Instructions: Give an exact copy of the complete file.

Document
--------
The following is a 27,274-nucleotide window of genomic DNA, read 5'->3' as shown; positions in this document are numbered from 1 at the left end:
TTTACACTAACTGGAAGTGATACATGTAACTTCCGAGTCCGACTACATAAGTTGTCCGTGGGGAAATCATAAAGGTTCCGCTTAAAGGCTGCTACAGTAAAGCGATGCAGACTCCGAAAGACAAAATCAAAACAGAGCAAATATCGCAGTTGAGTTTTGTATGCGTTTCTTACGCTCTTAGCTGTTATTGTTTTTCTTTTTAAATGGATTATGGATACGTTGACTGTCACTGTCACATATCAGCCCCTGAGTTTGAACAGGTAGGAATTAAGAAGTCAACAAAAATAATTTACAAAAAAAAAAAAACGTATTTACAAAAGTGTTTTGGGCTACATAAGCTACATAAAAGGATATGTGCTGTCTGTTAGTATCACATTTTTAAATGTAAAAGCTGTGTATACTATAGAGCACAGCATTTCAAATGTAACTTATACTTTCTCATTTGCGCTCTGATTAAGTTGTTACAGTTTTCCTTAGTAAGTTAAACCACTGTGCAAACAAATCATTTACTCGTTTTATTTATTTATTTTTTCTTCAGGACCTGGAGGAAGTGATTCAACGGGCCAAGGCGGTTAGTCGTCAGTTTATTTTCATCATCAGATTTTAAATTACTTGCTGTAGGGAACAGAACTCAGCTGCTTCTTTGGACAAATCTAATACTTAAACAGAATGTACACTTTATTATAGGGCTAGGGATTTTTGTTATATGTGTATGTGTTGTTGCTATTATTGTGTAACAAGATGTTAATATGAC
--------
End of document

The following is a 27,274-nucleotide window of genomic DNA, read 5'->3' as shown; positions in this document are numbered from 1 at the left end:
TTTACACTAACTGGAAGTGATACATGTAACTTCCGAGTCCGACTACATAAGTTGTCCGTGGGGAAATCATAAAGGTTCCGCTTAAAGGCTGCTACAGTAAAGCGATGCAGACTCCGAAAGACAAAATCAAAACAGAGCAAATATCGCAGTTGAGTTTTGTATGCGTTTCTTACGCTCTTAGCTGTTATTGTTTTTCTTTTTAAATGGATTATGGATACGTTGACTGTCACTGTCACATATCAGCCCCTGAGTTTGAACAGGTAGGAATTAAGAAGTCAACAAAAATAATTTACAAAAAAAAAAAAACGTATTTACAAAAGTGTTTTGGGCTACATAAGCTACATAAAAGGATATGTGCTGTCTGTTAGTATCACATTTTTAAATGTAAAAGCTGTGTATACTATAGAGCACAGCATTTCAAATGTAACTTATACTTTCTCATTTGCGCTCTGATTAAGTTGTTACAGTTTTCCTTAGTAAGTTAAACCACTGTGCAAACAAATCATTTACTCGTTTTATTTATTTATTTTTTCTTCAGGACCTGGAGGAAGTGATTCAACGGGCCAAGGCGGTTAGTCGTCAGTTTATTTTCATCATCAGATTTTAAATTACTTGCTGTAGGGAACAGAACTCAGCTGCTTCTTTGGACAAATCTAATACTTAAACAGAATGTACACTTTATTATAGGGCTAGGGATTTTTGTTATATGTGTATGTGTTGTTGCTATTATTGTGTAACAAGATGTTAATATGAC